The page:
return new Promise((resolve, reject) => {
    setTimeout(() => {
      resolve(`Completed in ${t}`)
    }, t)
  })
}
 
// Array contains some time duration
const durations = [1000, 2000, 3000]
 
const promises = []  // Empty array
 
durations.map((duration) => {
   
    // Calling the async function timeout(), so
    // at this point the async function has started
    // and enters the 'pending' state
    // pushing the pending promise to an array.
  promises.push(tOut(duration))
})
 
document.write(promises)
 
// Passing an array of pending promises to Promise.all
// Promise.all will wait till all the promises get resolves
// and then the same gets resolved.
Promise.all(promises).then(response => document.write(response))
 
// It prints after previous promises gets resolved
// ["Completed in 1000", "Completed in 2000", "Completed in 3000"]
</script>

Output : 
 

[object Promise], [object Promise], [object Promise]
.
.
. (gap between previous and last promises)
.
.
Completed in 1000, Completed in 2000, Completed in 3000

Example 4:  As shown in this example, If one of the promises fails, then all the rest of the promises fail and result will be displayed in the console in the form of an Error. Then Promise.all() method gets rejected. 
 

javascript




<script>
// Promise that resolves after a given time
const tOut = (t) => {
  return new Promise((resolve, reject) => {
    setTimeout(() => {
      if (t === 2000) {
        reject(`Rejected in ${t}`)
      } else {
        resolve(`Completed in ${t}`)
      }
    }, t)
  })
}
 
const durations = [1000, 2000, 3000]
 
// Array contains some time durations
const promises = [] //empty array
 
durations.map((duration) => {
    promises.push(tOut(duration))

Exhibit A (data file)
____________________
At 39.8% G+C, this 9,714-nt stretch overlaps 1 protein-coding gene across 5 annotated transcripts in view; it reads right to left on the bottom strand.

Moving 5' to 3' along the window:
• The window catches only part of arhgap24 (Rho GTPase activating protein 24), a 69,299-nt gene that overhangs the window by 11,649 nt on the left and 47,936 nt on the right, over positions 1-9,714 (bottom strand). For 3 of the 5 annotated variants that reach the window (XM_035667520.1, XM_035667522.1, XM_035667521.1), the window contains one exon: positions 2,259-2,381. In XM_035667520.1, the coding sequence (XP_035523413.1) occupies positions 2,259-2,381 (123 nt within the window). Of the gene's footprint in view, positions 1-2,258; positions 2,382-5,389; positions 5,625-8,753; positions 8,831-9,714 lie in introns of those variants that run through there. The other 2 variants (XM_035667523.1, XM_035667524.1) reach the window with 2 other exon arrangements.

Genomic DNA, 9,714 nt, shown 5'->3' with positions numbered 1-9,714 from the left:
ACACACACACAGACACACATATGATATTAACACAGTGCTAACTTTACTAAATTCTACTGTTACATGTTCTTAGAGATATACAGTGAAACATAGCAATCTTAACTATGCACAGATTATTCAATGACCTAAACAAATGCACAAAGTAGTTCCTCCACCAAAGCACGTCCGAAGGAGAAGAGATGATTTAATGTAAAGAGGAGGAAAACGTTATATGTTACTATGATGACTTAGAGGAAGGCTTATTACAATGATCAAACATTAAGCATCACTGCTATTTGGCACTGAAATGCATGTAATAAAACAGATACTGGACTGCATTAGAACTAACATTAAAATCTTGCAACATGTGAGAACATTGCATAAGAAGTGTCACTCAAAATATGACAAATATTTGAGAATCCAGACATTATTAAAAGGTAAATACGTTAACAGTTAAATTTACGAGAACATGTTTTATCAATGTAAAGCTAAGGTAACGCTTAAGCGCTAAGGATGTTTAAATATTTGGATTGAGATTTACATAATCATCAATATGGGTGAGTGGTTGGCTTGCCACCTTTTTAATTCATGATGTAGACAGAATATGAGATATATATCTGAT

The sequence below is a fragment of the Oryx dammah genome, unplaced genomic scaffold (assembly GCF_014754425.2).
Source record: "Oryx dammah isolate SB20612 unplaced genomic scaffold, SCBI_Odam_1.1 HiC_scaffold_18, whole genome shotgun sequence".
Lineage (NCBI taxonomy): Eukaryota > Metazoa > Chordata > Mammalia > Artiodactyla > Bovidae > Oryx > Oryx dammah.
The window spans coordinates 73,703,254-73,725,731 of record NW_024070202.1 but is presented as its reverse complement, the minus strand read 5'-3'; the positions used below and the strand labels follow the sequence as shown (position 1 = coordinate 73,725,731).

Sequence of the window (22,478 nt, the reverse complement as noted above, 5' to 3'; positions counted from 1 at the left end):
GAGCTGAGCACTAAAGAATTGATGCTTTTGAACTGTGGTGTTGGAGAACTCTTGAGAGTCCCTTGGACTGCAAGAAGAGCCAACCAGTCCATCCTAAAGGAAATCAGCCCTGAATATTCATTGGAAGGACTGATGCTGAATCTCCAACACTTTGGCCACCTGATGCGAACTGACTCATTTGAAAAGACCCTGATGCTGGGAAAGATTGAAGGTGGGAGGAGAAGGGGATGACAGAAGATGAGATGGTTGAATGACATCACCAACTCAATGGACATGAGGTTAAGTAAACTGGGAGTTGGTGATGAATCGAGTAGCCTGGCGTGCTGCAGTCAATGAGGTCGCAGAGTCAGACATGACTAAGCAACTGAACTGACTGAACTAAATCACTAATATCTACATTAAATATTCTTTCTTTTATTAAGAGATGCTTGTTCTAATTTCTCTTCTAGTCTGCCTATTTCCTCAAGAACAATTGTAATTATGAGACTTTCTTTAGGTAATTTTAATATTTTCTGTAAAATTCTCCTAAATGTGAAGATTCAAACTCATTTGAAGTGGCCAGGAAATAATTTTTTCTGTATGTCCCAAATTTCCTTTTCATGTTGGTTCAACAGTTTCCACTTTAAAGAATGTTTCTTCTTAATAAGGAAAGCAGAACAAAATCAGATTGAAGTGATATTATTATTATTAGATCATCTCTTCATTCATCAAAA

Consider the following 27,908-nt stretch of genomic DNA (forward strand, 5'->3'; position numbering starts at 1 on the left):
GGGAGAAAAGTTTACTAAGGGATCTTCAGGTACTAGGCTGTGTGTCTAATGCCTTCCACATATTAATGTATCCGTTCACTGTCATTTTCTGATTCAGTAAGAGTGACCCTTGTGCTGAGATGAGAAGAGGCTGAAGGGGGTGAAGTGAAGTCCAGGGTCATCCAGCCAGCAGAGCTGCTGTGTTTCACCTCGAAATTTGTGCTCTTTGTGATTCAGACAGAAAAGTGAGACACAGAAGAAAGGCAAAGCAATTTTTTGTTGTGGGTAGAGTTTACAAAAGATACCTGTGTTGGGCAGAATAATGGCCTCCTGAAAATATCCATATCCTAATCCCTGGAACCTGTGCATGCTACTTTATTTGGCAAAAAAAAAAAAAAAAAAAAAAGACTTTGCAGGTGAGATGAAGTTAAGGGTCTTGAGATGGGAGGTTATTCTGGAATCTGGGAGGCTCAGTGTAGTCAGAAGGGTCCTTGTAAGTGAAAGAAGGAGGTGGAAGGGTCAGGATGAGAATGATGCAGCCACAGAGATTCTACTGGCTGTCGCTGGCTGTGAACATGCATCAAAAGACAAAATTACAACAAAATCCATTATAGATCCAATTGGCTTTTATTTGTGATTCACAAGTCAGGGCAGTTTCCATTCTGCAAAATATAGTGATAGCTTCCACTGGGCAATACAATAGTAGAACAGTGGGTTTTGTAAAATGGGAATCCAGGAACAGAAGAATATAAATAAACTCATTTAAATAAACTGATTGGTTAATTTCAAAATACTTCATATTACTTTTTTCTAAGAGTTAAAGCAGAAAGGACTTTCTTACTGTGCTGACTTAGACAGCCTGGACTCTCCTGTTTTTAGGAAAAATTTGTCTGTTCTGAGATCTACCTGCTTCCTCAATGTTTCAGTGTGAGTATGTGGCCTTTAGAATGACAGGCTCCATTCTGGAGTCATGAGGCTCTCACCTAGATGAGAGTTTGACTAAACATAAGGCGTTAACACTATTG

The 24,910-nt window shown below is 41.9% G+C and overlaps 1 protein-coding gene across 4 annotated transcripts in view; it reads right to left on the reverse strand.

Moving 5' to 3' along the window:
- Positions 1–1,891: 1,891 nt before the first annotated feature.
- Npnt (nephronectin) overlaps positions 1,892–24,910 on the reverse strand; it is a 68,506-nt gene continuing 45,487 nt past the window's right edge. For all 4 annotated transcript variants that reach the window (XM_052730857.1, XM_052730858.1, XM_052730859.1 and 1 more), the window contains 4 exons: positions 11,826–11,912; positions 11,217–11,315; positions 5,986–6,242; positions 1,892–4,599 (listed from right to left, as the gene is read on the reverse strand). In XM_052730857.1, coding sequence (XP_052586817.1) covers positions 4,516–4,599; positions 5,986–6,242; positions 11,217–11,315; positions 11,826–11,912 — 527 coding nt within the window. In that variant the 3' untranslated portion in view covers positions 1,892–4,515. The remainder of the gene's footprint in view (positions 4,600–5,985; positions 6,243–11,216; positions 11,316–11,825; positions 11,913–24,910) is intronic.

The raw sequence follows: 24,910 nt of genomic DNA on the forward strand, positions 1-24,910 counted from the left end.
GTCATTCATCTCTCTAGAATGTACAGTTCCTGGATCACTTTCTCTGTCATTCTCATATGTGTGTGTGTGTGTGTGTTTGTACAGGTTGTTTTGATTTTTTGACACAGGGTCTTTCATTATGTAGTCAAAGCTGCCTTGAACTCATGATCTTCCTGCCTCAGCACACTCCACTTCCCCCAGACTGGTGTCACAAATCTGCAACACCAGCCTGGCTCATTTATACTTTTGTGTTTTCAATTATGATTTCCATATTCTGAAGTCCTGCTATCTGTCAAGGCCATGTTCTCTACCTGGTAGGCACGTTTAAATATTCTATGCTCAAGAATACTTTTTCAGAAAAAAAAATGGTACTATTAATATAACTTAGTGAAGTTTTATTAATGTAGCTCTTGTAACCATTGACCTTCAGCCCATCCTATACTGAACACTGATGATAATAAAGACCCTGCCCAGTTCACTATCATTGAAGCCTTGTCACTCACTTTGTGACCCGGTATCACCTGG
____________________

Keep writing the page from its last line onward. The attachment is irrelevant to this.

// Pushing durations in the promises array
})
 
// Passing an array of pending promises to Promise.all
Promise.all(promises).then(response => document.write(response))
// Promise.all cannot be resolved, as one of the
// promises passed, got rejected.
 
.catch(error => document.write(`::Error::<br> ${error}`))
// Promise.all throws an error.
</script>

Output : 
 

Error
Rejected in 2000

Example-5: In this example we will use some timer function (particularly setTimeout function) having different timers in it and those will be written inside different promises and further those promises will be passed inside Promise.all() method in order to obtain the result.

Javascript




let first_promise = new Promise((resolve, reject) => {
  setTimeout(() => {
    resolve("Resolved First after 1 second");
  }, 1000);
});
 
let second_promise = new Promise((resolve, reject) => {
  setTimeout(() => {
    resolve("Resolved First after 2 seconds");
  }, 2000);
});
 
let third_promise = new Promise((resolve, reject) => {
  setTimeout(() => {
    resolve("Resolved First after 3 seconds");
  }, 3000);
});
 
try {
  let result = Promise.all([first_promise, second_promise, third_promise]);
  result.then((data) => console.log(data));
} catch (error) {
  console.log(error);
}
 
// This code is contributed by Aman Singla...

Output:

[
  'Resolved First after 1 second',
  'Resolved First after 2 seconds',
  'Resolved First after 3 seconds'
]

Supported Browsers: The browsers supported by JavaScript Promise.all() method are listed below: 

  • Google Chrome 32 and above
  • Edge 12 and above
  • Firefox 29 and above
  • Opera 19 and above
  • Safari 8 and above
  • Internet Explorer not supported